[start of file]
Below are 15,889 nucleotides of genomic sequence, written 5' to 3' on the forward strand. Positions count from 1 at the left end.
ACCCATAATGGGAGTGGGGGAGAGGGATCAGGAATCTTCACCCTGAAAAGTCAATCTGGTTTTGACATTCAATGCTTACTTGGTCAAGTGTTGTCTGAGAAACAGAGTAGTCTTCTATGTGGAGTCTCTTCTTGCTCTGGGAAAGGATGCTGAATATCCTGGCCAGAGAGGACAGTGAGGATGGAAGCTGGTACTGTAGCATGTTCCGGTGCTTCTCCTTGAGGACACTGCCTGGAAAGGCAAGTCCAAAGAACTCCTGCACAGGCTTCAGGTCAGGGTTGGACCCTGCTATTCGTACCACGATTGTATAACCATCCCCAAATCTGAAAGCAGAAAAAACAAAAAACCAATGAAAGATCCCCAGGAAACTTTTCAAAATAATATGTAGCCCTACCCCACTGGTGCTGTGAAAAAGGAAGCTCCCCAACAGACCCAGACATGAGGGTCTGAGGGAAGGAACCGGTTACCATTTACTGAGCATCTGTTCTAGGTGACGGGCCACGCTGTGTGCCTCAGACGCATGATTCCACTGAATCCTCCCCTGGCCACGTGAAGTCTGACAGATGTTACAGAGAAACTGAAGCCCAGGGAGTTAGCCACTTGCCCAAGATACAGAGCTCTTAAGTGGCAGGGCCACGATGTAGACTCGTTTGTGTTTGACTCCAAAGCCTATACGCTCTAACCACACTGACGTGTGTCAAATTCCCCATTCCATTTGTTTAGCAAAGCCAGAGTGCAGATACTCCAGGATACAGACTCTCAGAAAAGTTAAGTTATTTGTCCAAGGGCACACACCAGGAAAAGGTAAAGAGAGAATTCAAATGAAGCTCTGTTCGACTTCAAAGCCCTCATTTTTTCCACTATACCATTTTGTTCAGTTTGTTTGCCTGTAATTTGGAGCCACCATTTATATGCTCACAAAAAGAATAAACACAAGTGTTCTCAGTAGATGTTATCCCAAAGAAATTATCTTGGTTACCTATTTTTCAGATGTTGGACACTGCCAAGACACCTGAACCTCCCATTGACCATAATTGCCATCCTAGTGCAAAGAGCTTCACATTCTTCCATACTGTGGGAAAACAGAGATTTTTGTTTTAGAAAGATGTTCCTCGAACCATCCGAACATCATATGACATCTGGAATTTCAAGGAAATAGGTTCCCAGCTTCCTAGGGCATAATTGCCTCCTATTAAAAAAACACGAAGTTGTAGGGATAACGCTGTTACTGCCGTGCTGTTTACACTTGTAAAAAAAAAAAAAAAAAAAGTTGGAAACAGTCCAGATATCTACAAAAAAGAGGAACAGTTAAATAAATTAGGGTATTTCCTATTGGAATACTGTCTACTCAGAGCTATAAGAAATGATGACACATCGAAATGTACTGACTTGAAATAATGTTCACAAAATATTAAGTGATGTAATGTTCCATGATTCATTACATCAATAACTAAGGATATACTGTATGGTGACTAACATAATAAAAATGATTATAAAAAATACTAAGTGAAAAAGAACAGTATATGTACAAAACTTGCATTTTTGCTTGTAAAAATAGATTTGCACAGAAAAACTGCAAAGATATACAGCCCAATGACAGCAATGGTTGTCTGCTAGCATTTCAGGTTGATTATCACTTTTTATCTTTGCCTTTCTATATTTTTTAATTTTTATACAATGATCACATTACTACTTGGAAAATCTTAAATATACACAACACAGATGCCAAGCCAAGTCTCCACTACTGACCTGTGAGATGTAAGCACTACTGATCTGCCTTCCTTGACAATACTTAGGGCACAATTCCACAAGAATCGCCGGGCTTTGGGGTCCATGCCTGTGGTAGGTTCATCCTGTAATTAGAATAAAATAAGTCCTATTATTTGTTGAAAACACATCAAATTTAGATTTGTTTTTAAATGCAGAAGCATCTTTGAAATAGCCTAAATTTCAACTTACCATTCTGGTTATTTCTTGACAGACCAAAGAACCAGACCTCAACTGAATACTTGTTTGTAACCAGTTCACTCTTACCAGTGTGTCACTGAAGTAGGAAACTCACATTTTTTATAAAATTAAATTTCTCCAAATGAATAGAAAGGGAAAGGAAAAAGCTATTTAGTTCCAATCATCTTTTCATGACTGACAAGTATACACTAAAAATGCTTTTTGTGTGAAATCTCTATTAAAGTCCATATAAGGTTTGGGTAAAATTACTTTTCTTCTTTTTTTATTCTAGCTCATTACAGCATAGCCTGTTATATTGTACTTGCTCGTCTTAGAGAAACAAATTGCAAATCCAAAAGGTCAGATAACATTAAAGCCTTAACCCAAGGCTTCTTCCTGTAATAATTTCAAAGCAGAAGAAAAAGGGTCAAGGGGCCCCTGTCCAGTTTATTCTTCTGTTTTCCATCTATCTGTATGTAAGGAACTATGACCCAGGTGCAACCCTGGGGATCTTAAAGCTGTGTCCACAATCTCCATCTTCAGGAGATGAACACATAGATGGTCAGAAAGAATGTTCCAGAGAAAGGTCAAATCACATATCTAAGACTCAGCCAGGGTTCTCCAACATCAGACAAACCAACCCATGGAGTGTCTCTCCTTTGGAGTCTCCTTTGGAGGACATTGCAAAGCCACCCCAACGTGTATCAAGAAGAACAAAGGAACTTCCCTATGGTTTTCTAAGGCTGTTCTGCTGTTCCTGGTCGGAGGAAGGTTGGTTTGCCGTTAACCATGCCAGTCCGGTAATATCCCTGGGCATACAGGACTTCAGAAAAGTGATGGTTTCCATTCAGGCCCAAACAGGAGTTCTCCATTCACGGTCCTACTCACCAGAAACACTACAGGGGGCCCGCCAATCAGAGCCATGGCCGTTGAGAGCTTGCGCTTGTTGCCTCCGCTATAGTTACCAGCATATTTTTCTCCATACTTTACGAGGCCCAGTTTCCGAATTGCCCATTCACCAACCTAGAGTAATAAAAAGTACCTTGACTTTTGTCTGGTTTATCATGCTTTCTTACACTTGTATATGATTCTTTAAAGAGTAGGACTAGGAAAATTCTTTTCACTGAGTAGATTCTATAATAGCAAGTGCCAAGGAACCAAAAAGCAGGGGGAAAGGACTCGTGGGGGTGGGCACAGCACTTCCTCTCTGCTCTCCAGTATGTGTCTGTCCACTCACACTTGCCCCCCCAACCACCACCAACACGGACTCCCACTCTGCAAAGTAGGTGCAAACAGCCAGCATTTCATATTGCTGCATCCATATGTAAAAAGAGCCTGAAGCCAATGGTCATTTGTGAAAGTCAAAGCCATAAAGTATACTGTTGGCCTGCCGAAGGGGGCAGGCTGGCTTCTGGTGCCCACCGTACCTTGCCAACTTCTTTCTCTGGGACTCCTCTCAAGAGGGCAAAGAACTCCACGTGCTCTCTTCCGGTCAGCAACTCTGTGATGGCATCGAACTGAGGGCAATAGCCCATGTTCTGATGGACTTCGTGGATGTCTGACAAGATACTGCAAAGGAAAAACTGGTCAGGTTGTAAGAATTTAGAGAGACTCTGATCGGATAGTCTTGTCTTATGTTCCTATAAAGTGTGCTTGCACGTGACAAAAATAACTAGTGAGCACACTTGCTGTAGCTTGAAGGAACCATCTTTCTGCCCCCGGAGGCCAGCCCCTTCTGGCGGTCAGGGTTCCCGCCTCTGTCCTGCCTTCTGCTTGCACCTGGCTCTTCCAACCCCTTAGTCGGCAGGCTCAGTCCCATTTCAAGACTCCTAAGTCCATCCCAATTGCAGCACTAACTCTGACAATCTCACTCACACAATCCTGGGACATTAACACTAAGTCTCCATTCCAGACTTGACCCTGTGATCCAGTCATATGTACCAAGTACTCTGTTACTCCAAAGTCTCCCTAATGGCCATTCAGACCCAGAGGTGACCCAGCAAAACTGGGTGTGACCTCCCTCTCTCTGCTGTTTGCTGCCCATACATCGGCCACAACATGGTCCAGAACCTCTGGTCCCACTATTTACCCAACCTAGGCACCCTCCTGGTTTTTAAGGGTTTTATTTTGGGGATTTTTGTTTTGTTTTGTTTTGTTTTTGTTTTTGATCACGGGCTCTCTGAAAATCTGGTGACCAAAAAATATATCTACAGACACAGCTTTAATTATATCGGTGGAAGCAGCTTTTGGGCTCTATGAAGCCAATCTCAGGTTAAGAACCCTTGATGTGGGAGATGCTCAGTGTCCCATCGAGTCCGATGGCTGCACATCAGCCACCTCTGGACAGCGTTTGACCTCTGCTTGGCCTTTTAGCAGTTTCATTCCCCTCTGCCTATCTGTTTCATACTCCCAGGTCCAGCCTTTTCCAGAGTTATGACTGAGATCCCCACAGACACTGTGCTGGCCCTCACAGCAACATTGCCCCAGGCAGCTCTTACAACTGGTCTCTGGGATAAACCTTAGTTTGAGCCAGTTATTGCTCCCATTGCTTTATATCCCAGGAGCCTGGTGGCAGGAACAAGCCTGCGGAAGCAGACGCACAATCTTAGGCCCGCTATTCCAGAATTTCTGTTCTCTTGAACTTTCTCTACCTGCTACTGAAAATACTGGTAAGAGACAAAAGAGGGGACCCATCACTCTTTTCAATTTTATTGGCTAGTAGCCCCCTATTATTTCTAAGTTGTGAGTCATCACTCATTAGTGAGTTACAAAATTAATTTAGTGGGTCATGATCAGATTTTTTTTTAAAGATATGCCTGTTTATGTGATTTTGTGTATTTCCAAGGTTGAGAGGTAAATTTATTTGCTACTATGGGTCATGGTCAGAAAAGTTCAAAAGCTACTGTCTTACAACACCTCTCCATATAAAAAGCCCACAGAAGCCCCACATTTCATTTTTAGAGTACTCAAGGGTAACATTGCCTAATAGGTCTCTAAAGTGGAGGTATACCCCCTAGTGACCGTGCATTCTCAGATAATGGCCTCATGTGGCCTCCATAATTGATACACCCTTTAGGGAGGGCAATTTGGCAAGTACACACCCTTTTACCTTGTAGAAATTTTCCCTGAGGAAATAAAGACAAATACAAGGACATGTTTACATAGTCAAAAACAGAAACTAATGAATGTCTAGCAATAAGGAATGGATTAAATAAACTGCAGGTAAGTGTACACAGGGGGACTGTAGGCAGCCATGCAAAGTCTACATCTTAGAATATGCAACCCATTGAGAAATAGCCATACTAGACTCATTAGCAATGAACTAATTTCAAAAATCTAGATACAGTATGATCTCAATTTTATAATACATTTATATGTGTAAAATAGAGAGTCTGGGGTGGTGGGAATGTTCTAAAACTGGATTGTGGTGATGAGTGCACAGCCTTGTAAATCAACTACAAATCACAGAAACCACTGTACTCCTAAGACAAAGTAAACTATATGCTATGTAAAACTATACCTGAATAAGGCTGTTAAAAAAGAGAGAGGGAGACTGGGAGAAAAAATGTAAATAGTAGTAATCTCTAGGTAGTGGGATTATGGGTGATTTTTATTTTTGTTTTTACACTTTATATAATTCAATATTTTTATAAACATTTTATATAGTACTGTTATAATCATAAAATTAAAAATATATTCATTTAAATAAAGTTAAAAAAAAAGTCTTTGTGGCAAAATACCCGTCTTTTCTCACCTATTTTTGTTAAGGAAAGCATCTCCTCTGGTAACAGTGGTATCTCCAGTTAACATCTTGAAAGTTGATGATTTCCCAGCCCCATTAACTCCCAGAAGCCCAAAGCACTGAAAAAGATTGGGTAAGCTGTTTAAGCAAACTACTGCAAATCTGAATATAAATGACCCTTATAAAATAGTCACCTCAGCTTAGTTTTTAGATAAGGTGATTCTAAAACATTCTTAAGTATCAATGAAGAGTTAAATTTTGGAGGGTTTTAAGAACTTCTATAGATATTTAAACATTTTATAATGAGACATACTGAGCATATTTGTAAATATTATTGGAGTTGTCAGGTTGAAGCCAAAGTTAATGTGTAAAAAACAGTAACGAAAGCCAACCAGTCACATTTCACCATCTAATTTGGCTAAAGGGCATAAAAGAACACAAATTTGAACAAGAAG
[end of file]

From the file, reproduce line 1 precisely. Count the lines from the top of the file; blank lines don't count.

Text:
Below are 15,889 nucleotides of genomic sequence, written 5' to 3' on the forward strand. Positions count from 1 at the left end.